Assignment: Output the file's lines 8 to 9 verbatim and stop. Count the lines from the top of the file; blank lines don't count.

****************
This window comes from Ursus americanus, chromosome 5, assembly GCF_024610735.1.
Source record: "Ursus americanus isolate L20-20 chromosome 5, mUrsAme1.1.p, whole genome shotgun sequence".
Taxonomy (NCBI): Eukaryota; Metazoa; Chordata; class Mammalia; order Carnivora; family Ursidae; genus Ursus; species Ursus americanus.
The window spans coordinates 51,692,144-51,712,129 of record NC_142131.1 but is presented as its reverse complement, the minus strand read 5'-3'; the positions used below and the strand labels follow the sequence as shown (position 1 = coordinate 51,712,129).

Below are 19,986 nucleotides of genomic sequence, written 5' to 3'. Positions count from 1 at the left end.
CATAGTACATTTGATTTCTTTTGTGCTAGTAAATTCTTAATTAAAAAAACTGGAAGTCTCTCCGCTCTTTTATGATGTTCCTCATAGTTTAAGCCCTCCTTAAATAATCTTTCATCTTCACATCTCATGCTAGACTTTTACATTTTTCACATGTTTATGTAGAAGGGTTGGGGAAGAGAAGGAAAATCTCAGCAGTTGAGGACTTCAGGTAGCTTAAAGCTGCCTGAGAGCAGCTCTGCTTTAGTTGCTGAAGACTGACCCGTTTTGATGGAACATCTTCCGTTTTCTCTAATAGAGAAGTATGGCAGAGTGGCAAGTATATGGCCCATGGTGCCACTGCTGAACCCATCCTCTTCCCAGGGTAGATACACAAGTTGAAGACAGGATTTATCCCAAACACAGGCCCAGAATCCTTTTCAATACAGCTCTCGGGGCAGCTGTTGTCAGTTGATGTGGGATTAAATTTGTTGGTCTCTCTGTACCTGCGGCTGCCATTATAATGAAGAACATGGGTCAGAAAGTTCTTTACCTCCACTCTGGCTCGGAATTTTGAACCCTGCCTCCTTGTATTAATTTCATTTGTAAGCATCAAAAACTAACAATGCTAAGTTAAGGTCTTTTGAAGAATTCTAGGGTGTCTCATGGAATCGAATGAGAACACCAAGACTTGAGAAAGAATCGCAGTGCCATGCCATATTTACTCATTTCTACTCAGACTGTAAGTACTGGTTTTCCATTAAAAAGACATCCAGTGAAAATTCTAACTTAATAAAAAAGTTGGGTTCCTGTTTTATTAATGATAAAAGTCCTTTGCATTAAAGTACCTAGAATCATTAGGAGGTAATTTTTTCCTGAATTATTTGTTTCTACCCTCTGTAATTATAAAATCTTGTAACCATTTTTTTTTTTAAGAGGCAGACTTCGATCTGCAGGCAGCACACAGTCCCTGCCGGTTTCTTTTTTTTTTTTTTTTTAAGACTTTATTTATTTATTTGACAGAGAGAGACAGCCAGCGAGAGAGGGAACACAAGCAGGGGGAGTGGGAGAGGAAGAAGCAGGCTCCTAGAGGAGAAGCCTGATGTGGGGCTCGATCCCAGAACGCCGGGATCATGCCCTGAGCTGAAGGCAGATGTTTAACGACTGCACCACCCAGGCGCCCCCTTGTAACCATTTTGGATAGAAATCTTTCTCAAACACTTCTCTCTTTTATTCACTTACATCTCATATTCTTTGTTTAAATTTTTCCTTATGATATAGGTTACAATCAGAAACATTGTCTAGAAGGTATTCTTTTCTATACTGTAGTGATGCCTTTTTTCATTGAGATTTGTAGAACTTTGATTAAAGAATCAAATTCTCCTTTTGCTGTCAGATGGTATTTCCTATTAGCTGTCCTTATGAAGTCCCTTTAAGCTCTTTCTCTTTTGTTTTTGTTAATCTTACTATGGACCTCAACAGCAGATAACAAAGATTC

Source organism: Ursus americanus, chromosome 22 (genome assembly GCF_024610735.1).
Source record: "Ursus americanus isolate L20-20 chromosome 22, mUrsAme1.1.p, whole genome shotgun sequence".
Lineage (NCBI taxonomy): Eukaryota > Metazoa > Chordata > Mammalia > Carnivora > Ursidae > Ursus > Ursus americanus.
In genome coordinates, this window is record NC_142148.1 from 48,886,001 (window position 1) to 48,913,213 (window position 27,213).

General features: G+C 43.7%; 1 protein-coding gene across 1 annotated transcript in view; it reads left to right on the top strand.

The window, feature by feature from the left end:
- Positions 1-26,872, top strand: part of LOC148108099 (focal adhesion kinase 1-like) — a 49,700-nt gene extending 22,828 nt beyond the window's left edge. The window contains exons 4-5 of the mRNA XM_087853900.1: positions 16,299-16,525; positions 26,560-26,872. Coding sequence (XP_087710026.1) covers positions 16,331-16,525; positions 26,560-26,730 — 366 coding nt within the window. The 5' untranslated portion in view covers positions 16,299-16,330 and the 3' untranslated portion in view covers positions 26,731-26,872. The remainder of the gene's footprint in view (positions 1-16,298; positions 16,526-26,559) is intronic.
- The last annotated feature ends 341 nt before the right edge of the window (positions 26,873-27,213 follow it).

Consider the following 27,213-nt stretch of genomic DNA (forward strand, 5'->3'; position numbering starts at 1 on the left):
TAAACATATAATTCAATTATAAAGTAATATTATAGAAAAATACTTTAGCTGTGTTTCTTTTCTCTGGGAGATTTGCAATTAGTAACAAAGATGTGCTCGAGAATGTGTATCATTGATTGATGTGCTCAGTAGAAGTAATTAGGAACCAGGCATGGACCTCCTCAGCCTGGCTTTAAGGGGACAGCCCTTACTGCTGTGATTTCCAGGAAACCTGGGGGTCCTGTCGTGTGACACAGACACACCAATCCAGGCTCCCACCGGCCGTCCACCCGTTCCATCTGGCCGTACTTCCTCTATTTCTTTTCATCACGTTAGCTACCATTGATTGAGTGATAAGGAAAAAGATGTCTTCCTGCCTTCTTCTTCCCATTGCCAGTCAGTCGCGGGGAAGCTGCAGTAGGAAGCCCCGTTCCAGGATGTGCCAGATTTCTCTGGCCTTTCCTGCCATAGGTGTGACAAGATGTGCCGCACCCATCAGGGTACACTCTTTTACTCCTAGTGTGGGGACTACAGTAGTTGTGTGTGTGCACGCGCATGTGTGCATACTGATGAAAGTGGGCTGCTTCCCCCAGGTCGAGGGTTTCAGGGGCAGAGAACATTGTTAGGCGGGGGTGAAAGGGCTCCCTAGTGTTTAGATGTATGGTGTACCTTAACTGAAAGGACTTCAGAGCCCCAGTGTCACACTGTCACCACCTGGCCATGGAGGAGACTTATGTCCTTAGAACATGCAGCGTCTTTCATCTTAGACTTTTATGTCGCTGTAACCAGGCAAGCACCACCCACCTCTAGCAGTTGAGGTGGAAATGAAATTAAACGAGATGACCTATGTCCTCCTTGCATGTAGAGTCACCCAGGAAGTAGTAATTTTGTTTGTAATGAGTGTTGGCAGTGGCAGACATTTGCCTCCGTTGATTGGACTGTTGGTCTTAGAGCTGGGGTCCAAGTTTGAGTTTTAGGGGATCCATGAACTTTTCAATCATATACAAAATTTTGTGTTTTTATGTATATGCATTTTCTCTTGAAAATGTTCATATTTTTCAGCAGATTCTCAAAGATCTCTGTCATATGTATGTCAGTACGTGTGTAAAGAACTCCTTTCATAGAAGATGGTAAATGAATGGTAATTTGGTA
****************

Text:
Source record: "Ursus americanus isolate L20-20 chromosome 22, mUrsAme1.1.p, whole genome shotgun sequence".
Lineage (NCBI taxonomy): Eukaryota > Metazoa > Chordata > Mammalia > Carnivora > Ursidae > Ursus > Ursus americanus.